I tried to connect the rpi and the arbotix with the ttl logic converter, here you find the scheme of the connection that I made.

    Click image for larger version. 

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    In this way the rpi should have the power from the hexapod, but turning on the interrupter the rpi do not turn on. Is it necessary, maybe power at 5V?

  4. #234

    Re: PhantomX controlled by a Raspberry Pi

    Not sure what you are saying by turning on the interrupter...

    But yes the RPI does require a +5v input to power it. I have only played a little with the RPI zero, so I don't know for sure if you can power it through the expansion connector... Probably can. I have powered RPI2 and RPI3 this way. Alternative is to make a usb cable that only has the power/gnd to plug into the usb power connector on RPI3.

    Also not sure if the voltage regulator on the Arbotix-m on if it has enough reserve power to power the RPI3... I think it outputs max of 1.5 amps. The wallwart that came with my Pi zero is a 1amp... So maybe works as long as you don't have power hungry things plugged in.

  5. Re: PhantomX controlled by a Raspberry Pi

    This is the interrupter. Swithing it, the hexapod is activated.
    But is not possible to wire the pin power 5v and gnd on arbotix and rpi directly? Because when I did it, the rpi was powered regularly from arbotix but maybe it's not the correct power for the others pin? So, remained to connect the TX and RX trough the ttl converter?
    Finally, remains two pin left (CTS and RTS) on arbotix, is it necessary to connect them?

  6. #236

    Re: PhantomX controlled by a Raspberry Pi

    i.e. - A switch!

    Which I assume connects to either 12v wall wart or 3s lipo battery...

    So you wire up switch to power connector on the Arbotix (as well as ground).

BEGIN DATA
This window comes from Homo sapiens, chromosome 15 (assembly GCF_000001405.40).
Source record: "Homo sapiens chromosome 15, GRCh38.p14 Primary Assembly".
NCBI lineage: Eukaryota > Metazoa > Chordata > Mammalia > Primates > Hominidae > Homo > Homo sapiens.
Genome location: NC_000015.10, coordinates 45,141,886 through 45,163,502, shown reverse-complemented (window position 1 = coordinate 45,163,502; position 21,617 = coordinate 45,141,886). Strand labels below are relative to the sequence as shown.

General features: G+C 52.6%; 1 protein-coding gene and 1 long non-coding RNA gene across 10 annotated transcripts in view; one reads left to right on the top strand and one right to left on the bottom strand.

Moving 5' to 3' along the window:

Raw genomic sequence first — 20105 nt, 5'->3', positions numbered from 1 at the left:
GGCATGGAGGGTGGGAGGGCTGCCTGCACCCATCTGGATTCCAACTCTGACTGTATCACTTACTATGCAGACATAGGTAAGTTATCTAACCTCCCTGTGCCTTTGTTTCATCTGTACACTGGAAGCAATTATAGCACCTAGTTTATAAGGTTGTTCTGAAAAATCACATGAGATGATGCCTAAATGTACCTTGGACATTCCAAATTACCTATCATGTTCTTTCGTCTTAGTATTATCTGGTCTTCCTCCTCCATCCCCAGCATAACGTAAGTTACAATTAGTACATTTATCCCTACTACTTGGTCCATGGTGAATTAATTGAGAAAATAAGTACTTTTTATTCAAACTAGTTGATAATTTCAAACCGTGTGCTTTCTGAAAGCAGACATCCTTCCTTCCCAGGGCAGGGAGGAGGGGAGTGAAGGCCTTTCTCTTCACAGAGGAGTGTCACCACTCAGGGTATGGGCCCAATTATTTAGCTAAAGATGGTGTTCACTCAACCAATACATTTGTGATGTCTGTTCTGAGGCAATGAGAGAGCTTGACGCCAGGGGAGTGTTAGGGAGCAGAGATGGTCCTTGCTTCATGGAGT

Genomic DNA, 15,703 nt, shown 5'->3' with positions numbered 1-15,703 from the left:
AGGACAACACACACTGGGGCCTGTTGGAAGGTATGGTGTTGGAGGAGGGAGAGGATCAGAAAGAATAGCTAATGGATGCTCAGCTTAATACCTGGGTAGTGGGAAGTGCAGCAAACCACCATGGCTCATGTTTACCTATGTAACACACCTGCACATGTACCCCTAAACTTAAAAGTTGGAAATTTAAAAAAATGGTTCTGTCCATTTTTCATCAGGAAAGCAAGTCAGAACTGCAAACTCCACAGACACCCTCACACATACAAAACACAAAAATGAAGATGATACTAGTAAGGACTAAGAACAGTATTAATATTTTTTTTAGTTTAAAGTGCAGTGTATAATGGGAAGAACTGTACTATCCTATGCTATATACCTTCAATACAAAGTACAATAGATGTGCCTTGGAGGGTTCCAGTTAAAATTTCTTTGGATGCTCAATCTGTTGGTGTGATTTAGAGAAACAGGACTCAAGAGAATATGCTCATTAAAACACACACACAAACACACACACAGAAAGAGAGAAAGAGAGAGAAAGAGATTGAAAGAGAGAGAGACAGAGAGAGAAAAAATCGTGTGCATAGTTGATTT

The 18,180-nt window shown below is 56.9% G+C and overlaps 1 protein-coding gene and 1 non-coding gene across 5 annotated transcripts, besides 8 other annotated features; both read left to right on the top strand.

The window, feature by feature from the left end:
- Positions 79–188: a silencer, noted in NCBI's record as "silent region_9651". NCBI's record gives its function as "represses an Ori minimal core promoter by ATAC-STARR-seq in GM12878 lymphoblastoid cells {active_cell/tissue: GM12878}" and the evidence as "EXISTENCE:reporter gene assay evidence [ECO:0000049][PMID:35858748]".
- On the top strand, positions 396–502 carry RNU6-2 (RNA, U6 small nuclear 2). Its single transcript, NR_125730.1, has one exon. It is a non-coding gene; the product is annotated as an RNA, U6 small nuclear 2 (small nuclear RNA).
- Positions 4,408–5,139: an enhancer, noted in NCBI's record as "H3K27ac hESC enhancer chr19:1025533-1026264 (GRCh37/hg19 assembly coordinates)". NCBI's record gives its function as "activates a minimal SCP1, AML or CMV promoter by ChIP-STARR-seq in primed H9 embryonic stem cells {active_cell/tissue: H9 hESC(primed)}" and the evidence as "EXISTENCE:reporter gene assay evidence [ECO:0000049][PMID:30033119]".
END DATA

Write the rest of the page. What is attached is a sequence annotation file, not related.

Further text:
And from your posting #3 you connect up the Arbotix to the level shifter.

    On the Arbotix Side you run: TX, RX,5v, gnd to the level shifter.

    On the RPI side: your run: RX, GND, +3.3v, gnd

    Now you still need to power up the RPI, which requires +5V. The connections above do not supply power to RPI. The power you supply to the level shifter is used as reference powers to properly shift the TTL levels.

    So you need to connect up the RPI to power +5V.

    My gut tells me that the +5v VR on the Arbotix does not provide enough power to be able to tap into a +5v pin on it to connect to RPI... Could be wrong.

    In the past, when using standard boards like this, I used an external voltage regulator or Battery Eliminator Circuit (BEC). I used ones I purchased from Amazon, but Trossen sells a few like: http://www.trossenrobotics.com/6v-3a...s-lipoly-6-32v

    I wired them up a couple of different ways, depending on other hookups like what Servo controller I am using... But what I would sometimes do is to cut a servo extension cable in half and hook up the power and gnd pins from side to the appropriate power wires going to the BEC. I would then wire up the output of the BEC to the RPI. Can be done by wiring up a USB connector to the +5v/GND, such that the power goes through any protections built into the RPI or probably you can wire it up to the +5v/GND pins on the RPIS expansion connector...

    Others may wire it differently...